CHARLESTON, W.Va. -- The Gospel of Luke records that, as he was dying on the cross, Jesus showed his boundless mercy by praying for his killers this way: “Father, forgive them;for they know not what they do.” Not so fast, say contributors to the Conservative Bible Project.
The project, an online effort to create a Bible suitable for contemporary conservative sensibilities, claims Jesus' quote is a disputed addition abetted by liberal biblical scholars, even if it appears in some form in almost every translation of the Bible.
The project’s authors argue that contemporary scholars have inserted liberal views and a historical passages into the Bible, turning Jesus into little more than a well-meaning social worker with a store of watereddown platitudes.
“Professors are the most liberal group of people in the world, and it’s professors who are doing the popular modern translations of the Bible,” said Andy Schlafly, founder of Conservapedia.com, the project’s online home.
Experts who have devoted their careers to unraveling the ancient texts of the Scriptures, many in long-extinct languages, are predictably skeptical about a project by amateur translators.
“This is not making Scripture understandable to people today, it’s reworking Scripture to support a particular political or social agenda,” said Timothy Paul Jones, a professor at The Southern Baptist Theological Seminary in Louisville, Ky., who calls himself a theological conservative.
Religious publishers already provide an alphabet soup of Bible translations for a range of theological outlooks, from the King James Version to the Revised Standard Version and beyond. The most widely used traditional translations were overseen by scholars who are considered the best minds in conservative Christianity.
“The phrase ‘theological conservative’ does not mean that someone is politically conservative,” said Schlafly, who lives in Far Hills, N.J.
This liberal slanting, Schlafly argues, ranges from changing gendered language — Jesus calling his disciples to be “fishersofpeople”ratherthan “fishers of men” — to more subtle choices, like the 2001 English Standard Version of the Bible, which uses “comrade” and “laborer” more often than the conservativefriendly “volunteer.”
The Rev. Buddy Cooper of St. Paul United Methodist Church in Columbus said the church “has always struggled with the fidelity of the text.” He listed some of the various translations out there, including the Living Bible and Bibles for Calvinists and Bibles for Methodists — all with varying theological edges.
Though not aware of this particular effort, Cooper added: “I have a real problem with projects like this. ... They operate under an assumption of a cultural vacuum. I’m not impugning their motives but the idea that the text is corrupt is a false assumption. The Bible contains the word of God, and history has shown that if you read the book, it’s living; it’s beyond human hands.”
The Rev. Sharon Billins of The Remnant Church and Palm Tree International Ministries in Columbus agreed.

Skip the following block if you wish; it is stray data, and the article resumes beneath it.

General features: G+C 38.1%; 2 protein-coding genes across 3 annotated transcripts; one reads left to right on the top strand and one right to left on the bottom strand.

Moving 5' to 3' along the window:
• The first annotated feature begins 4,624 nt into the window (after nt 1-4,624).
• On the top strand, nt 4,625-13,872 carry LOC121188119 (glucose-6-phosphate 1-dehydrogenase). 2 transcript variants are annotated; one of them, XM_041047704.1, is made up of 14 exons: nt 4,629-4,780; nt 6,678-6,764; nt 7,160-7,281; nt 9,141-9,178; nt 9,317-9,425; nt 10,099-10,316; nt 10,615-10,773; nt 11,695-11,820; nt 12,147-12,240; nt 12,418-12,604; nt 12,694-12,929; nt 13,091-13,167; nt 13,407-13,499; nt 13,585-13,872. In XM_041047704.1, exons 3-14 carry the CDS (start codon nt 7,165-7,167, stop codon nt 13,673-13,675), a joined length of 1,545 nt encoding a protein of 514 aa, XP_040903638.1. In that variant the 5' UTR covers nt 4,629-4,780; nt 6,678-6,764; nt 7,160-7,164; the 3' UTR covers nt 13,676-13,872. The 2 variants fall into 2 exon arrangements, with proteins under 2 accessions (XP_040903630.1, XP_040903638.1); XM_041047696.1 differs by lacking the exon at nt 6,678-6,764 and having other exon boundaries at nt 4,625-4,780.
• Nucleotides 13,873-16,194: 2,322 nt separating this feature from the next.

“There are many translations but when I research things, the foundation I use is the King James Version, and then I go to the other standards. As it says in the book of Revelation, I am a believer in not adding or subtracting from the word of God.
“The Bible was written by the unction of the Holy Spirit,” she continued, “and I think there was a purer form of anointing on these menthanwhatwehavenow. They had not been diluted as much in their thinking. There are so many philosophies out there and even in the church, we have diluted who Jesus Christ is. ... My opinion is leave well enough alone.”
The Rev. Buddy Lamb of Schomburg Road Baptist Church, though not aware of the project, would not be for the gender-neutral language of more-modern translations.
“I am really very conservative and I want the translation to be as close to the original language as possible,” Lamb said, “and then I take it and add to it the biblical context. When you read the scripture, you keep in mind the three C’s: content, context and culture.”
One contextual difference between history and now, he pointed out, was a woman’s secondary role in society, when words such as “humankind” weren’t even used.
“I am extremely conservative when it comes to scripture,” said Lamb, who most often uses the New American Standard Version and often consults Greek roots of words in study. Group’s arguments
Contributors to the project aren’t arguing on ideological grounds alone. The discussion forum on the site is full of discourse on Greek grammar, along with arguments long familiar to Biblical scholars about the history of certain passages.
Take the famous passage from Luke: the Conservative Bible Project omits it not only because it’s “a favorite of liberals,” but also because there’s some dispute over its authenticity, based on the manuscripts it appears in.
Jones said while some early Greek manuscripts omit Jesus’ words, others include them.
“There are so many factors to consider when looking at that, but here it gets boiled down to ‘liberals put it in,’” he said. “You’ve got people who are doing this who have probably never looked at an actual ancient manuscript.”
In some ways, the Conservative Bible Project reflects an ancient debate over Scripture. The Bible as it’s known today more or less took final shape in the fourth century after hundreds of years of debate over which books were canonical.
The debate flared up again during the Protestant Reformation, when Martin Luther fruitlessly yearned to cut the Book of James because of its fairly explicit contradiction of his belief that salvation could be attained by faith alone.
“People have always done this with the Bible,” said Philip Jenkins, a professor of history and religious studies at Pennsylvania State University. “Virtually everyone in a mainstream Protestant or Roman Catholic church in the United States is reading a doctored version of the Bible.”